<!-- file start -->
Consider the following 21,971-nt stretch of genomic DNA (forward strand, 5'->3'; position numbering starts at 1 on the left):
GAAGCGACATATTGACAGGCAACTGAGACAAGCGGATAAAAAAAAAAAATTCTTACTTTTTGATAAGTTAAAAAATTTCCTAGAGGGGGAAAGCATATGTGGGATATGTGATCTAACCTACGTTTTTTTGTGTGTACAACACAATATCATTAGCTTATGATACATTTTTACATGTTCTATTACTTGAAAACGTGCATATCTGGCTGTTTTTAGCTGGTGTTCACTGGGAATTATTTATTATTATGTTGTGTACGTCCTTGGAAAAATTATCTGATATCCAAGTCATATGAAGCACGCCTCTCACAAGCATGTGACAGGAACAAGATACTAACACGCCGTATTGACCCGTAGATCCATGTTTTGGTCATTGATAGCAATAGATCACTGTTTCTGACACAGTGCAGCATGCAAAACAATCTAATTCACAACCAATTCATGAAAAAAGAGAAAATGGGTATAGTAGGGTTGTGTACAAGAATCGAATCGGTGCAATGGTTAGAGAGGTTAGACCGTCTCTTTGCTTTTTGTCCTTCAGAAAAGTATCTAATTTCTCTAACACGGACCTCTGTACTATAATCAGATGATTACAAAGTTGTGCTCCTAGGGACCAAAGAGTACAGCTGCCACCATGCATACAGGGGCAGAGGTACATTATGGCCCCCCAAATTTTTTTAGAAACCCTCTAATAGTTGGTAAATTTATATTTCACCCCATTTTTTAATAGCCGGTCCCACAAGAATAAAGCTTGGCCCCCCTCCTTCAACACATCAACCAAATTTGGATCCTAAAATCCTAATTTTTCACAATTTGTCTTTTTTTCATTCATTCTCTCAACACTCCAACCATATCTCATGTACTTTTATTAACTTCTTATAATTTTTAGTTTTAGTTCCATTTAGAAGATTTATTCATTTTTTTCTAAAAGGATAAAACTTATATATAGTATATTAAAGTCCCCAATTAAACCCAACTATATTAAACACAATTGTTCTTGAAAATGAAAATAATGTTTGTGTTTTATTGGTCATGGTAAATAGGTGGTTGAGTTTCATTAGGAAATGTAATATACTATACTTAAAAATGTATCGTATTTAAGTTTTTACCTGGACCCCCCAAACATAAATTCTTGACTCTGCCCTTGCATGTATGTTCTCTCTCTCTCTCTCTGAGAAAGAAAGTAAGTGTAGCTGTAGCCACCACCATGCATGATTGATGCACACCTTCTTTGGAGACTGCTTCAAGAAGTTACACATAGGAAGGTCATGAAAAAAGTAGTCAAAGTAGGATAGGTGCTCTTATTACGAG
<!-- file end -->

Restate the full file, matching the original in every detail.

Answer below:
Consider the following 21,971-nt stretch of genomic DNA (forward strand, 5'->3'; position numbering starts at 1 on the left):
GAAGCGACATATTGACAGGCAACTGAGACAAGCGGATAAAAAAAAAAAATTCTTACTTTTTGATAAGTTAAAAAATTTCCTAGAGGGGGAAAGCATATGTGGGATATGTGATCTAACCTACGTTTTTTTGTGTGTACAACACAATATCATTAGCTTATGATACATTTTTACATGTTCTATTACTTGAAAACGTGCATATCTGGCTGTTTTTAGCTGGTGTTCACTGGGAATTATTTATTATTATGTTGTGTACGTCCTTGGAAAAATTATCTGATATCCAAGTCATATGAAGCACGCCTCTCACAAGCATGTGACAGGAACAAGATACTAACACGCCGTATTGACCCGTAGATCCATGTTTTGGTCATTGATAGCAATAGATCACTGTTTCTGACACAGTGCAGCATGCAAAACAATCTAATTCACAACCAATTCATGAAAAAAGAGAAAATGGGTATAGTAGGGTTGTGTACAAGAATCGAATCGGTGCAATGGTTAGAGAGGTTAGACCGTCTCTTTGCTTTTTGTCCTTCAGAAAAGTATCTAATTTCTCTAACACGGACCTCTGTACTATAATCAGATGATTACAAAGTTGTGCTCCTAGGGACCAAAGAGTACAGCTGCCACCATGCATACAGGGGCAGAGGTACATTATGGCCCCCCAAATTTTTTTAGAAACCCTCTAATAGTTGGTAAATTTATATTTCACCCCATTTTTTAATAGCCGGTCCCACAAGAATAAAGCTTGGCCCCCCTCCTTCAACACATCAACCAAATTTGGATCCTAAAATCCTAATTTTTCACAATTTGTCTTTTTTTCATTCATTCTCTCAACACTCCAACCATATCTCATGTACTTTTATTAACTTCTTATAATTTTTAGTTTTAGTTCCATTTAGAAGATTTATTCATTTTTTTCTAAAAGGATAAAACTTATATATAGTATATTAAAGTCCCCAATTAAACCCAACTATATTAAACACAATTGTTCTTGAAAATGAAAATAATGTTTGTGTTTTATTGGTCATGGTAAATAGGTGGTTGAGTTTCATTAGGAAATGTAATATACTATACTTAAAAATGTATCGTATTTAAGTTTTTACCTGGACCCCCCAAACATAAATTCTTGACTCTGCCCTTGCATGTATGTTCTCTCTCTCTCTCTCTGAGAAAGAAAGTAAGTGTAGCTGTAGCCACCACCATGCATGATTGATGCACACCTTCTTTGGAGACTGCTTCAAGAAGTTACACATAGGAAGGTCATGAAAAAAGTAGTCAAAGTAGGATAGGTGCTCTTATTACGAG